Among the Virginia Public Choice School, it is also argued that regulators and politicians are selfish maximizers, too, and this must be taken into consideration when calling to expand their powers. As Eli Dourado has half-jokingly put it, governments, as well as markets, need to be robust against “methodological cynicism;” that is, the assumption that everyone involved is a cynical opportunist.

I think he doesn’t go far enough. Let’s examine the world under conditions of what I’d like to call “methodological terribleness.”

Assume that everyone is terrible.

By that I don’t just mean opportunitists, though that might be one way their terribleness manifests itself. But they could also be arbitrary and spiteful and abusive in a way that works against their own interests. “Terrible” is a very versatile word, and I don’t think I need to pin it down—I’m fairly sure you get the idea, or you will, if you pay attention.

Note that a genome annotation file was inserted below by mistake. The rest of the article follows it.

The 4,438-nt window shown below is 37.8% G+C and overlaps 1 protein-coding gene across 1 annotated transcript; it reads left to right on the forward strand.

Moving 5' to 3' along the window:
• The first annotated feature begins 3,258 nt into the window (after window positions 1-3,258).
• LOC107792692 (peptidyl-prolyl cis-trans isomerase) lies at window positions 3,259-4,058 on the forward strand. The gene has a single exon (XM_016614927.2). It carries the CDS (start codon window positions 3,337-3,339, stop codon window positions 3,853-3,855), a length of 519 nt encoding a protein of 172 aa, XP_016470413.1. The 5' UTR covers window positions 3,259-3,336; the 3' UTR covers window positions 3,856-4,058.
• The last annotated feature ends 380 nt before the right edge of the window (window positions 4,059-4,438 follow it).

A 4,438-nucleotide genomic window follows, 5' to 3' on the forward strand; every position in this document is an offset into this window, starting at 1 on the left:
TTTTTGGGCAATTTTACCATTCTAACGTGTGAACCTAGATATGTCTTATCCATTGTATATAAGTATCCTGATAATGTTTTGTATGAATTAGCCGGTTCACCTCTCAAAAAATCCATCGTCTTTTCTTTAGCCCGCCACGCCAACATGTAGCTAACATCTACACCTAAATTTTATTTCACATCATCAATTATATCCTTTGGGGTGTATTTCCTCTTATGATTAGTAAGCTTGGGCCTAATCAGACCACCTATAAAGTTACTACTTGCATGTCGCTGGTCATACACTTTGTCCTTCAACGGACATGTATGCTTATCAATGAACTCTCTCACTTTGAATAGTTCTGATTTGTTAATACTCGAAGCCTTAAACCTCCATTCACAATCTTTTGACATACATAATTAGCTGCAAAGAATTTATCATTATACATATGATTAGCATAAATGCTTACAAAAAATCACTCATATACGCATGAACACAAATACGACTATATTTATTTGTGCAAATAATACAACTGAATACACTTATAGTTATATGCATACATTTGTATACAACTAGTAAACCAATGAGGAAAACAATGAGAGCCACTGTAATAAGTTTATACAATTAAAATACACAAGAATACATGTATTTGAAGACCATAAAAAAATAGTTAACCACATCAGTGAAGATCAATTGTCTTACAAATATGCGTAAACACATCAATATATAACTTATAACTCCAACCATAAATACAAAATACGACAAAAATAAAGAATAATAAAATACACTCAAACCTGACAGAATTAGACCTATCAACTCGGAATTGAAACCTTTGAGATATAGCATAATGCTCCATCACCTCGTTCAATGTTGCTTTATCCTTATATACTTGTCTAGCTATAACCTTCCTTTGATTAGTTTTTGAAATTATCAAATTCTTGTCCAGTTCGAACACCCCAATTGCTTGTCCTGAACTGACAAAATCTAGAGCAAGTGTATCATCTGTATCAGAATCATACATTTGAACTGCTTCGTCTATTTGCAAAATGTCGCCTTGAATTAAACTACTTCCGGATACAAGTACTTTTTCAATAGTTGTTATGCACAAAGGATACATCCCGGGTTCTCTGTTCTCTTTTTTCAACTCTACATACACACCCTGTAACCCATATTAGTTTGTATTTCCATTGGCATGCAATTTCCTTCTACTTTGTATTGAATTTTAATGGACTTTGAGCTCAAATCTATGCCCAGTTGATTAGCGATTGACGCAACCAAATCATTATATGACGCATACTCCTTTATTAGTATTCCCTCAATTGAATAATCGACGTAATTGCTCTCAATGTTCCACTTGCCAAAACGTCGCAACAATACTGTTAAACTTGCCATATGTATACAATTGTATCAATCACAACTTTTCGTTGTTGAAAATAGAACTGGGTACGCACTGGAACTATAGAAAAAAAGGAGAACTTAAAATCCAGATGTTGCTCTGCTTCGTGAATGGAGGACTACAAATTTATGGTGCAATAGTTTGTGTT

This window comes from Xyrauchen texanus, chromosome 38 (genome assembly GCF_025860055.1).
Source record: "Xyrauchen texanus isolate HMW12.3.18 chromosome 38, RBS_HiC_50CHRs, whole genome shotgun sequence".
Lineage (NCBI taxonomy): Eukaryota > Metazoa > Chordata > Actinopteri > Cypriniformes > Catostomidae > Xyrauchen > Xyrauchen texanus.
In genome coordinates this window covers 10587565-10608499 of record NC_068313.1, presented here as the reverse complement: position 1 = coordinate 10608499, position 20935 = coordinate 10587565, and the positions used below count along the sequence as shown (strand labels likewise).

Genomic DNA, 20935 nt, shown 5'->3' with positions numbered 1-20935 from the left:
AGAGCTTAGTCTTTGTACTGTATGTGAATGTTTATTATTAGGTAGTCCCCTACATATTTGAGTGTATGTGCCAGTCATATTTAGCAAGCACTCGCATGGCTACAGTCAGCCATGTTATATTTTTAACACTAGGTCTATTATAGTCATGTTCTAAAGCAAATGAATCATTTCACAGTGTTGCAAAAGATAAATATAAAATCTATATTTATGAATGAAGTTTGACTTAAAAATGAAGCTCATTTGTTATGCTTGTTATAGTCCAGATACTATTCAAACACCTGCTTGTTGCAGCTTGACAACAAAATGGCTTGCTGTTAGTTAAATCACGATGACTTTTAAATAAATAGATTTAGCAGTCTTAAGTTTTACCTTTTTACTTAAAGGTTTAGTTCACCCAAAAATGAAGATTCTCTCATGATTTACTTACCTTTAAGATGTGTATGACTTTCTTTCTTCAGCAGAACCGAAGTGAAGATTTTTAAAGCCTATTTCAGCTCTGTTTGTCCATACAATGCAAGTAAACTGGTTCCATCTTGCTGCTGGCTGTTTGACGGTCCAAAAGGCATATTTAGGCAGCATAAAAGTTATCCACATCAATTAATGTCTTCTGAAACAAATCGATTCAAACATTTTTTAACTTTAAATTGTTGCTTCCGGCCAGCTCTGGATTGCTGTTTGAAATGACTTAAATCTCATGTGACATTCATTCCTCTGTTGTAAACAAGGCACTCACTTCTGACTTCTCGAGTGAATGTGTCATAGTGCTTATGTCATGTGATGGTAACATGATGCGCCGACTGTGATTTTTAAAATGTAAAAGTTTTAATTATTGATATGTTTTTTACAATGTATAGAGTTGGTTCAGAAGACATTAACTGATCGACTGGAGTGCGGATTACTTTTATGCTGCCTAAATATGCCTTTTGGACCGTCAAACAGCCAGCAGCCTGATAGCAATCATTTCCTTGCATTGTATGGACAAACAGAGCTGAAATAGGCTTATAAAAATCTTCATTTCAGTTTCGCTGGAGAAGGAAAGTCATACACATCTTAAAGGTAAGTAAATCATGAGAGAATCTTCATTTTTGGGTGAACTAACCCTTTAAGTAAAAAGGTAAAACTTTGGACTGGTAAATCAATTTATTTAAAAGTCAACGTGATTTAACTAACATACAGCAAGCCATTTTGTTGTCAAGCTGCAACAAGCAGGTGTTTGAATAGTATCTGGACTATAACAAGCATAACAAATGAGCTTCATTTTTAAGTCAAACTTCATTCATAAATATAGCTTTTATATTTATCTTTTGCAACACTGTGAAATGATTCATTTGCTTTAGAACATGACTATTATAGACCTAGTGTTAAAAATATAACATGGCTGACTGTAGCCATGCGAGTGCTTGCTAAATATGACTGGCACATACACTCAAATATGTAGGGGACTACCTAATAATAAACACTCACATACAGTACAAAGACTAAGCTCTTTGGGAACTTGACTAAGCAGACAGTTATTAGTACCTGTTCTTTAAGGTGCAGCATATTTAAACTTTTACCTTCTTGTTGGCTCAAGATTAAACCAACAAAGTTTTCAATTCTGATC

In a world under methodological terribleness, all governments seem horrifying—all of those weapons and prisons, and people just let them have their way for the most part? Who came up with that idea? If any of these terrible people manage to overcome their mutual loathing and get organized, it’s a recipe for death camps, massacres, and pointless wars! On a good day they’ll probably wreck whole ways of life through absurdly high taxation and burdensome regulation, just for the power trip.

What, you think the voters wouldn’t let them get away with it? Voters are terrible! They completely look the other way when bad things happen to someone else, and half the time don’t even notice it being done to themselves. Completely asleep on the job, when not being actively malicious.

Businesses are right out. Too much leverage—what if they sexually assault an employee who really needs the job? What if they emotionally abuse employees just to see how much they’ll put up with?

Heck, throw all of commerce out the window. Customers are terrible. In retail and the restaurant business, they can enjoy their status as petty despots over any employee or manager eager to provide good service and build a reputation. And sellers are just as bad, selling defective products for the hell of it.